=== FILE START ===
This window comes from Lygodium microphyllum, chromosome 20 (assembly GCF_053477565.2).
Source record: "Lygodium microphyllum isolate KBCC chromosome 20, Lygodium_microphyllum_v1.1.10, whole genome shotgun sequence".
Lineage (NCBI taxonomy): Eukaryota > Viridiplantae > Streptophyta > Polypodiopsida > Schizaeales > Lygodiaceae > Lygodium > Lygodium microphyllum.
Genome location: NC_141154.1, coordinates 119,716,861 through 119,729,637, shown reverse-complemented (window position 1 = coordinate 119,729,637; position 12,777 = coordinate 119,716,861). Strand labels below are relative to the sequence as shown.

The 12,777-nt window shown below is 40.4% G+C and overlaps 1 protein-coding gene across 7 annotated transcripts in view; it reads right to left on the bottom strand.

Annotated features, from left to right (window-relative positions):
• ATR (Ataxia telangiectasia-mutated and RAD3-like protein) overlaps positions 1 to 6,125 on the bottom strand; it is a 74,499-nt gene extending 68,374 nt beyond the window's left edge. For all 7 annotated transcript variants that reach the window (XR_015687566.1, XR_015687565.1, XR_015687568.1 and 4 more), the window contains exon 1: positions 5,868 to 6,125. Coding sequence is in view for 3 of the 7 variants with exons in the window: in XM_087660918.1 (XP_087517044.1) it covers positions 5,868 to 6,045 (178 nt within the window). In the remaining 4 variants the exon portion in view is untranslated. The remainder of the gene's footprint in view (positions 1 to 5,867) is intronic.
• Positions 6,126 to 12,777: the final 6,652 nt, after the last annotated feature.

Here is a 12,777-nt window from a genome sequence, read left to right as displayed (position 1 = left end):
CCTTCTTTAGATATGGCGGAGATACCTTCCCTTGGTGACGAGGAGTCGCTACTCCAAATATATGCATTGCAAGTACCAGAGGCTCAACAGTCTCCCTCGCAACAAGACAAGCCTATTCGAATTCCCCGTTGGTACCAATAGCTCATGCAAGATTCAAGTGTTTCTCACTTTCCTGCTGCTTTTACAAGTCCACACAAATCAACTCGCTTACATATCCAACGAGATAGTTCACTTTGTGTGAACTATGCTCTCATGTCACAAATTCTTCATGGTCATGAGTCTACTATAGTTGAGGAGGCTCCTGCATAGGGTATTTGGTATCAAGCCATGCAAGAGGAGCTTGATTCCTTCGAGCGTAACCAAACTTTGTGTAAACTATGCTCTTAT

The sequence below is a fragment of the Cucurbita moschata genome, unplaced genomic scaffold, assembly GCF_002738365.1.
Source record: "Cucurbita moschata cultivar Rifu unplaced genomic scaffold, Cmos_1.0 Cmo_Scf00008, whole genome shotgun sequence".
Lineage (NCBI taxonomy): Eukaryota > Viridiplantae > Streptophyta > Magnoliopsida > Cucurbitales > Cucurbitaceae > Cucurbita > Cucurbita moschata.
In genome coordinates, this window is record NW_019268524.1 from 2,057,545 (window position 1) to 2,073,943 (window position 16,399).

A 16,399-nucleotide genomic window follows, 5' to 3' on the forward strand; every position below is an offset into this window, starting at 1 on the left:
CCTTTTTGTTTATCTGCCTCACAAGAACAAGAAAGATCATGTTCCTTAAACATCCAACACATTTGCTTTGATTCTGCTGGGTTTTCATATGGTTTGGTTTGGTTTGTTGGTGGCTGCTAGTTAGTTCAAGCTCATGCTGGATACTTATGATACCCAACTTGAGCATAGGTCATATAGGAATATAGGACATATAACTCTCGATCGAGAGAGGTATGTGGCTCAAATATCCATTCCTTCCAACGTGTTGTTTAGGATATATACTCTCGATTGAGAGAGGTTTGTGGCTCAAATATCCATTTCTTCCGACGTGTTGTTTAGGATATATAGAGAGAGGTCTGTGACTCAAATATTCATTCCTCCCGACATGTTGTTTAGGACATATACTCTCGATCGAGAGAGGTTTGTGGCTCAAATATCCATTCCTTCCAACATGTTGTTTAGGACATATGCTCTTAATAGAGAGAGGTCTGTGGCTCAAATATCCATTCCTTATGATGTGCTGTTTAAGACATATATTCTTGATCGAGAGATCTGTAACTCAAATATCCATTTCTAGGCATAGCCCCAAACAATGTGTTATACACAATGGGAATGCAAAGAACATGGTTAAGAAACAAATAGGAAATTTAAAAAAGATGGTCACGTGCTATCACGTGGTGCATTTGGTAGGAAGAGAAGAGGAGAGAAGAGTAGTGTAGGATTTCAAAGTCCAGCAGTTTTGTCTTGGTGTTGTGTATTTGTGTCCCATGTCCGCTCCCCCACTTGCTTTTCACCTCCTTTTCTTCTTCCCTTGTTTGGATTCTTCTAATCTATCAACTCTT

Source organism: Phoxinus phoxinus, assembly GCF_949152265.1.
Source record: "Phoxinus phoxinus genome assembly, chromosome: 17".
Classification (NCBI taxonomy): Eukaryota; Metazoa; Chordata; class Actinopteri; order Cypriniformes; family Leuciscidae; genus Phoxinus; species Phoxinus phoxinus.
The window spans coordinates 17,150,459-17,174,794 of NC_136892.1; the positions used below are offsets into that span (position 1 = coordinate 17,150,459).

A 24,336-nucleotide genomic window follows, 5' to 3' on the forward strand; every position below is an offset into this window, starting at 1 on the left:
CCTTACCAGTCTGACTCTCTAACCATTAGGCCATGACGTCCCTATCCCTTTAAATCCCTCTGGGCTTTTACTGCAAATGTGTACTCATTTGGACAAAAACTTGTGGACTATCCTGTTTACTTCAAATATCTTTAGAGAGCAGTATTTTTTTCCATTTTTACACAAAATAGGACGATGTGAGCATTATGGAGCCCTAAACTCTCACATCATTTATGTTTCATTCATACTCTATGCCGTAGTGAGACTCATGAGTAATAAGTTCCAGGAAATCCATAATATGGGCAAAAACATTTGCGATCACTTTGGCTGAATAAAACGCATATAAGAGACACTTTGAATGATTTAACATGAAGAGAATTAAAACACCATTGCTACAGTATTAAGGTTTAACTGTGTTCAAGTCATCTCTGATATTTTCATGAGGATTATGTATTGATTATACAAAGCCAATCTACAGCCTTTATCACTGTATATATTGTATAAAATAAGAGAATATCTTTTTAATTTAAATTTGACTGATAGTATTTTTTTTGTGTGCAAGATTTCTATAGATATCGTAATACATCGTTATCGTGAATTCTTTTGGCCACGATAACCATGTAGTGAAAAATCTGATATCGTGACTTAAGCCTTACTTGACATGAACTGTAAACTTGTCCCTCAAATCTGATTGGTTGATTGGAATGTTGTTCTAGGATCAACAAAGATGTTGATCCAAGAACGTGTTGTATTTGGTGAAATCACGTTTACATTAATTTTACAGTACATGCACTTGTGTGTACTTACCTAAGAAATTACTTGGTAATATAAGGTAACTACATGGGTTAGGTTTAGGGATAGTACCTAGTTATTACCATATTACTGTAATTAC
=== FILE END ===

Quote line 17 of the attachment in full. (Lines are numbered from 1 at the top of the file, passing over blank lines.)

Source organism: Phoxinus phoxinus, assembly GCF_949152265.1.